Authorities and media are continuing to piece together the life of the 24-year-old mass shooter who took the lives of nine people in Dayton, Ohio last Sunday. Of the many details that has emerged, Vice News reported that he was the lead singer of a Midwest “pornogrind” band — leaving many to wonder what that very niche type of music actually was. Here, a quick guide to pornogrind, a heavy-metal subgenre that’s getting, quite frankly, more press than it deserves.
What is pornogrind?
In short, it’s basically just grindcore, but with an over-the-top, juvenile obsession with sex, violence and the ways the two could combine on a woman’s body. Think samples from porno movies, lyrics about sexual violence and gross-out album art.
Wait, what’s grindcore?
Grindcore is a style of music that emerged at the nexus of hardcore punk and heavy metal in mid-1980s U.K. The style is marked mainly by the “blast beat,” a drummer’s rapidfire alternation between the bass drum and the snare drum, pushing punk rock’s emphasis on faster and faster music to the limits of human endurance. Grindcore was practically invented by Birmingham band Napalm Death, and much of its genre tropes and signifiers were established on their 1987 debut Scum: Politics that rage against corporations and governments, incomprehensible vocals that are growled instead of screamed, songs that are comically short (“You Suffer” is, famously, over in less than two seconds), and blast beats galore.
So, what does this have to do with porno?
Despite the incisive politics of first-wave grind bands like Napalm Death, Extreme Noise Terror and Heresy, not everyone wanted to sing about the government. The U.K.’s Carcass and Sweden’s General Surgery sang lyrics about mutilation and used nauseating medical textbook imagery: It was ultimately dubbed “goregrind.” New York City icon John Zorn experimented with avant-garde jazz and flurries of blast beats: It was dubbed “jazzgrind.” American bands like Brutal Truth, Assück and Exhumed started mixing grind with the technical prowess of death metal: It was called “deathgrind.” You can see where this is going.
The 1990 release by American band the Meat Shits, a 90-song 7″ called Pornoholic, introduced samples of pornographic movies, obscene cover art and violently sexualized song titles like “Gag on My Semen” and “Eyesocket Intercourse.” A 1991 lo-fi demo from German band Gut was called Drowning in Female Excrements. Soon, a violent, porn-obsessed aesthetic started to congeal around what was already an extreme metal arms race to see who could be the most disgusting. Cannibal Corpse, and other death metal bands, moved from horror and gore themes to explicit, and often misogynistic, depictions of rape and murder, churning out disturbingly vivid songs with lyrics that read like excerpts from a serial killer’s diary. Gut, meanwhile, would spend the Nineties releasing seven-inches that feature drawings of sexualized gore and songs with titles like “Hyperintestinal Vulva Desecration” and “Vomitorium Of Maggot-Infested Cunts.” A 1995 7″ included a sealed condom. After Gut dissolved, fellow Germans Cock and Ball Torture became the microgenre’s leading sleaze merchants with songs like “Drowned in Sperm” and “Lesbian Duo Dildo Fuck.”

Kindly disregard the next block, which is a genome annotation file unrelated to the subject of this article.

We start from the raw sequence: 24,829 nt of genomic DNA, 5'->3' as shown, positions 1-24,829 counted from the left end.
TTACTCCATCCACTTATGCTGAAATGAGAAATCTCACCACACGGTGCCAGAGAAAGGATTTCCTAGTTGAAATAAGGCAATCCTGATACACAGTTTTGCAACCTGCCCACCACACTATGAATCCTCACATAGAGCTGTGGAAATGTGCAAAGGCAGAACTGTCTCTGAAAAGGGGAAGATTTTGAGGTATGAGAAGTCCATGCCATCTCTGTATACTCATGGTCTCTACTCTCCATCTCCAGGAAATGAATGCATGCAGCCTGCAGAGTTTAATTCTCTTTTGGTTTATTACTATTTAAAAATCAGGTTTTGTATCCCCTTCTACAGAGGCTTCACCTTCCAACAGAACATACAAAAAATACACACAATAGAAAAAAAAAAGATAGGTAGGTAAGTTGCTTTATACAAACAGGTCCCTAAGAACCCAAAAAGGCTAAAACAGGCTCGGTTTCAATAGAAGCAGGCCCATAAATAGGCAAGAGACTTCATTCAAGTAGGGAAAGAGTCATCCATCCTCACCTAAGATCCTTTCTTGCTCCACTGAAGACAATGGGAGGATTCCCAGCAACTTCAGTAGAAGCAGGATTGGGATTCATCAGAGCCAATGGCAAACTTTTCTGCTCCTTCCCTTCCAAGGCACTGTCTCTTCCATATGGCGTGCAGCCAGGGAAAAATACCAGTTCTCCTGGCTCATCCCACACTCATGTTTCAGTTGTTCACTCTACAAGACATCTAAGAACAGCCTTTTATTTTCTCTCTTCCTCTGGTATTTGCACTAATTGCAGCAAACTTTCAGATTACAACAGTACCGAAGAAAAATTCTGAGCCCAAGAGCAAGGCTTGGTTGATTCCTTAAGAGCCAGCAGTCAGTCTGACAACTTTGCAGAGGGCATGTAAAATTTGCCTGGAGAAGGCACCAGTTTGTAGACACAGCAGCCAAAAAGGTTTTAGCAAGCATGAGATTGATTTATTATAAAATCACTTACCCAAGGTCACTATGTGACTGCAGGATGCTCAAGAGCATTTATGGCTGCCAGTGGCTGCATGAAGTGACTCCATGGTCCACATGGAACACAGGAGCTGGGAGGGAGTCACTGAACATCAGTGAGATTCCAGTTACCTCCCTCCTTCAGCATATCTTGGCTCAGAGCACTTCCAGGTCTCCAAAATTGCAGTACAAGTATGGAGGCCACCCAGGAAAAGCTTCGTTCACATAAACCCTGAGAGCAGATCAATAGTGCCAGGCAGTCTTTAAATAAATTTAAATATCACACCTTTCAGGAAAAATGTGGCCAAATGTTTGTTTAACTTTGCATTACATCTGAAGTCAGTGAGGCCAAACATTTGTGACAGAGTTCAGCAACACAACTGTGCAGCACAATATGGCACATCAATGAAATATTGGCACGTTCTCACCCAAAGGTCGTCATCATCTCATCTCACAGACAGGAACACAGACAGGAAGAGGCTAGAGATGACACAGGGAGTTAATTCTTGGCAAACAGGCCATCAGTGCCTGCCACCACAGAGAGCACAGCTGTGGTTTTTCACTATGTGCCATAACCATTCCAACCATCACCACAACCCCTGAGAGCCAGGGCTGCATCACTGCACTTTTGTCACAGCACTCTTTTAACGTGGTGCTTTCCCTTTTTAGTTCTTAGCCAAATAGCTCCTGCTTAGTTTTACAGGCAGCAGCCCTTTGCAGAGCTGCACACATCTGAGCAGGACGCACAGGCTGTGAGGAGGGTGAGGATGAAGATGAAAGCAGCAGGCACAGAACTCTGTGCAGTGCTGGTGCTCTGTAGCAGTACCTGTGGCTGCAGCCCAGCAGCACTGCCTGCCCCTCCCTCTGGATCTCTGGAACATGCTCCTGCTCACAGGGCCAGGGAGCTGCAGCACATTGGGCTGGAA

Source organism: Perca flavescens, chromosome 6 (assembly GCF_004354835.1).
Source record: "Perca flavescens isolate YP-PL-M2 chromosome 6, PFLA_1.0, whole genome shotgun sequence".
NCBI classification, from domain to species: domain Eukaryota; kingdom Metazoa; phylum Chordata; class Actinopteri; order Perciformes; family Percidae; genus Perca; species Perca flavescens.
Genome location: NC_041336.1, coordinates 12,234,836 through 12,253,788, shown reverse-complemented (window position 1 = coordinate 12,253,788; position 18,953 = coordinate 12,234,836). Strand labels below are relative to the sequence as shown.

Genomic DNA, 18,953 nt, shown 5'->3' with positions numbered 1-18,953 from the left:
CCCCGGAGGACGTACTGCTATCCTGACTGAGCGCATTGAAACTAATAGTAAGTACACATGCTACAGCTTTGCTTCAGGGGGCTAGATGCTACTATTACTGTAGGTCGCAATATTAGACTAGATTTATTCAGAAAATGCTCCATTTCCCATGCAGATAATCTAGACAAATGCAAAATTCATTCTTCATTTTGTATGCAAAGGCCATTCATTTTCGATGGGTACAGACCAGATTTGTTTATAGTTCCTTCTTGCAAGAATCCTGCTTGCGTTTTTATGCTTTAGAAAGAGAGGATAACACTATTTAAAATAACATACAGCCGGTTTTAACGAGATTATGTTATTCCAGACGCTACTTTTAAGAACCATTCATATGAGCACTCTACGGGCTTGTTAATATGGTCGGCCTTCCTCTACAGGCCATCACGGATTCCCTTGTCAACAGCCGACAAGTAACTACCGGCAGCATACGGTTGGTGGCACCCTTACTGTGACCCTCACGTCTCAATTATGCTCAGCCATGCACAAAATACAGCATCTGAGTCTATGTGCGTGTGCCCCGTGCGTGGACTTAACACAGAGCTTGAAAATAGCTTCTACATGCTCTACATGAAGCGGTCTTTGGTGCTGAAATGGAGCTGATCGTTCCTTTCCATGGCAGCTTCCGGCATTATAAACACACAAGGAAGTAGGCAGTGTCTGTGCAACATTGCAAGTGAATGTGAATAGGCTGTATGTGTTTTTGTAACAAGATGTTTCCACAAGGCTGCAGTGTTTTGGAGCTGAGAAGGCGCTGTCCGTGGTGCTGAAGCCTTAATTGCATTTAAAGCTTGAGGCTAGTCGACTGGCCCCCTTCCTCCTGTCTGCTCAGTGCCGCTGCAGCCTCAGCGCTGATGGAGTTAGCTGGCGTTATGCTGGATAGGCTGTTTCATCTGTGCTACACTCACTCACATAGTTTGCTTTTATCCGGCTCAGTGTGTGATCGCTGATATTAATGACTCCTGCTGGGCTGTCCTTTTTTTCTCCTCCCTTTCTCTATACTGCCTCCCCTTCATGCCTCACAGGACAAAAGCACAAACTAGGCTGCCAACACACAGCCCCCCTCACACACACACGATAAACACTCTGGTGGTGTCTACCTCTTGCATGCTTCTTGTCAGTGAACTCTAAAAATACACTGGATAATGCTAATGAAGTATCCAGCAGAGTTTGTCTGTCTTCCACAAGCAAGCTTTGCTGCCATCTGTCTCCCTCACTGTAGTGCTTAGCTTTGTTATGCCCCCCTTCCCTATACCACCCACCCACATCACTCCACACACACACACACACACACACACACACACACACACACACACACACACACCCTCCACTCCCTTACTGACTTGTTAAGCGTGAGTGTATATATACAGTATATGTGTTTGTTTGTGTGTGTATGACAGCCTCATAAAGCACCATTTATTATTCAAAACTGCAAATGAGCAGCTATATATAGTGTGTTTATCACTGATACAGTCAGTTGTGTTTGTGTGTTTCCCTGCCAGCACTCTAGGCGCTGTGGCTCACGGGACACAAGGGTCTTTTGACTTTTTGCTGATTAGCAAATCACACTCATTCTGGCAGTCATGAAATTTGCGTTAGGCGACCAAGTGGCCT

Wait … people listen to this?
Well, not a whole lot! The most YouTube views on a Cock and Ball Torture song (well, one that doesn’t have some comedic juxtaposition in the video) is less than 120,000. Its influence on culture – even underground culture – is very small. Members of Slipknot were in a pornogrind band in the 1990s. Around 2008, there was a very brief moment of attention for pornogrind in America when extreme metal label Relapse included two bands – XXX Maniak and Throatplunger – on opposite sides of a 7″ included in their Slime Wave series. And that’s about it. However, there’s still no shortage of contemporary pornogrind coming out of the U.S., Germany, Italy, Russia, the Ukraine, the Czech Republic, and the Netherlands.
Should we be concerned?
First and foremost, if you’re rightfully angry about what happened in Dayton, blame guns not bands. Pornogrind has existed for more than 25 years and this is literally the first time it’s been tossed around in any mainstream news story. On the other hand, many contemporary heavy metal writers have long been beating the drum to stop giving a pass to the casual misogyny in some corners of extreme metal. Either way, it’s pretty certain that there’s no chance of it leaving the underground any time soon.